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Överskrift Exercise for treating anterior cruciate ligament injuries in combination with collateral ligament and meniscal damage of the knee in adults
Upplaga Issue 3
Sidor CD005961.pub2
Överskrift Exercise for treating anterior cruciate ligament injuries in combination with collateral ligament and meniscal damage of the knee in adults
Beskrivning BACKGROUND: The anterior cruciate ligament (ACL) is the most frequently injured ligament of the knee. The ACL may be damaged in isolation but often other ligaments and menisci are implicated. The injury may be managed surgically or conservatively. Injury causes pain, effusion and inflammation leading to alteration in muscle function. Regaining muscular control is essential if the individual wishes to return to pre-injury level of function and patients will invariably be referred for rehabilitation. OBJECTIVES: To present the best evidence for effectiveness of exercise used in the treatment of ACL injuries in combination with collateral ligament and meniscal damage to the knee in adults, on return to work and pre-injury levels of activity. SEARCH STRATEGY: We searched the Cochrane Bone, Joint and Muscle Trauma Group Specialised Register (October 2006), Cochrane Central Register of Controlled Trials (The Cochrane Library 2006, Issue 3), MEDLINE (1996 to October 2006), EMBASE (1980 to October 2006), other databases and reference lists of articles. SELECTION CRITERIA: We included randomised controlled trials and quasi-randomised trials testing exercise programmes designed to treat adults with ACL injuries in combination with collateral ligament and meniscal damage. Included trials randomised participants to receive any combination of the following: no care, usual care, a single-exercise intervention, and multiple-exercise interventions. The primary outcome measures of interest were returning to work and return to pre-injury level of activity post treatment, at six months and one year. DATA COLLECTION AND ANALYSIS: Two authors independently assessed trial quality and extracted data. Study authors were contacted for additional information. Adverse effects information was collected from the trials. MAIN RESULTS: Five trials (243 participants) evaluated different exercise programmes following ACL reconstruction and one trial (100 participants) compared supervised with self-monitored exercises as part of conservative treatment. No study compared the effect of exercise versus no exercise. Methodological quality scores varied considerably across the trials; participant and assessor blinding were poorly reported. Pooling of data was rarely possible due to the wide variety of comparisons, outcome measures and time points reported, and lack of appropriate data. Insufficient evidence was found to support the efficacy of one exercise intervention over another. AUTHORS' CONCLUSIONS: This review has demonstrated an absence of evidence to support one form of exercise intervention over another. Further research should be considered in the form of large scale well-designed and well-reported randomised controlled trials with suitable outcome measures and surveillance periods. Suitable outcome measures should include a measure of functional outcome relevant to the individual. PLAIN LANGUAGE SUMMARY: Exercise for treating anterior cruciate ligament injuries in combination with collateral ligament and meniscal damage of the knee in adultsThe anterior cruciate ligament of the knee provides stability of the lower leg bone (tibia) relative to the thigh bone (femur) and guides knee extension. Injury to this ligament, and the supporting ligaments (collaterals) and shock absorbers (menisci) is most common, especially when playing sport, through rapid stopping with a twisting movement. Injuries consist of partial or total tears in the ligament itself or where it attaches to bone. The resulting pain, fluid on the knee and inflammation limit movement and make it difficult to return to normal function and sporting activities. If the knee is unstable, reconstruction surgery may be needed otherwise the injury is treated conservatively (without an operation). For both groups of patients (those who have surgery and those treated conservatively) rehabilitation programmes are an important part of treatment as return to full knee function may limit future degenerative changes in the knee.We identified six randomised controlled trials involving 343 people (predominantly male) aged 15 to 49 years. Length of follow up varied from 6 weeks to 24 months. One trial used conservative treatment and five trials evaluated treatment following reconstruction surgery. Included trials compared muscle strengthening in weight bearing and non-weight bearing positions; exercise at home or under supervision; early rehabilitation and delayed rehabilitation and adding balance and proprioception exercises to a standard rehabilitation programme.This review found no evidence to support one form of exercise programme over another in managing recovery from the injury looking at return to daily activities, work and sporting activities.Limited conclusions in this review are a consequence of the small number of trials, non-standardised exercise programmes and methods of measuring their effectiveness, and poor quality reporting of the results.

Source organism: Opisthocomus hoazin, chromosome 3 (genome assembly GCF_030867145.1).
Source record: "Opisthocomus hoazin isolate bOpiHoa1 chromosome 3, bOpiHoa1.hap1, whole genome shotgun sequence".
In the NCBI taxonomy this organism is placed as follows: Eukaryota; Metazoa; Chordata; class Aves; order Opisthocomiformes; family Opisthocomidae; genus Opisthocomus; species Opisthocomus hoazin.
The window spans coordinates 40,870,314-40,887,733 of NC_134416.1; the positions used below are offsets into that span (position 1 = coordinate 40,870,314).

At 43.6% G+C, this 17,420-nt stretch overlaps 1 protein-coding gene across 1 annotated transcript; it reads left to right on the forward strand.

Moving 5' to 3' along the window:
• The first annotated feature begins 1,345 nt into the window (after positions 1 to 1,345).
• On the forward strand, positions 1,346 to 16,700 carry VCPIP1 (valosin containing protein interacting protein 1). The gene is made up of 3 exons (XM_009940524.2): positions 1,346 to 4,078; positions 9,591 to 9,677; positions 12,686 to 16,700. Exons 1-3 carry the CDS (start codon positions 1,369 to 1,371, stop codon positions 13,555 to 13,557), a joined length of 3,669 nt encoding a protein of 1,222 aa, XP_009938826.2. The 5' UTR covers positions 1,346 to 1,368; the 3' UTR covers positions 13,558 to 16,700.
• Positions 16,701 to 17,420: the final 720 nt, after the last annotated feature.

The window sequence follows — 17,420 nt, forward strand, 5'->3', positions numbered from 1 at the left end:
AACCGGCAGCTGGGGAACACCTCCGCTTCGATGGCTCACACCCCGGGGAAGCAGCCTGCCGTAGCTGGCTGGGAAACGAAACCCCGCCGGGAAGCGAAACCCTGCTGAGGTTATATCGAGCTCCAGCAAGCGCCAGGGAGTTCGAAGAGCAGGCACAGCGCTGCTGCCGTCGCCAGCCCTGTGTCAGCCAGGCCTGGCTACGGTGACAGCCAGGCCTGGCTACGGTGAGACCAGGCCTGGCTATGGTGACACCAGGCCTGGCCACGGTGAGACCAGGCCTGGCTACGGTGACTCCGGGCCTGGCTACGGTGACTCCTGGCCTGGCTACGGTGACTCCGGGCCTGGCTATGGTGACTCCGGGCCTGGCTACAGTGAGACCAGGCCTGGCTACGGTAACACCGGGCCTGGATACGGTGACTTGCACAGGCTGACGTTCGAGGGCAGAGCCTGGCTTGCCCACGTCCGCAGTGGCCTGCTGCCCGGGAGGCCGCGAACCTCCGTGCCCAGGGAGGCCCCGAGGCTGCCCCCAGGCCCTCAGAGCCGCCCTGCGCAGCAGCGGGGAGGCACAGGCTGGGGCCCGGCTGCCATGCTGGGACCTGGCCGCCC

Källa Cochrane Database of Systematic
Publicerad 2007
Författare Farias F., Garcia RM, Grant M, Gray HG, Horta AL, Howe TE, Trees AH


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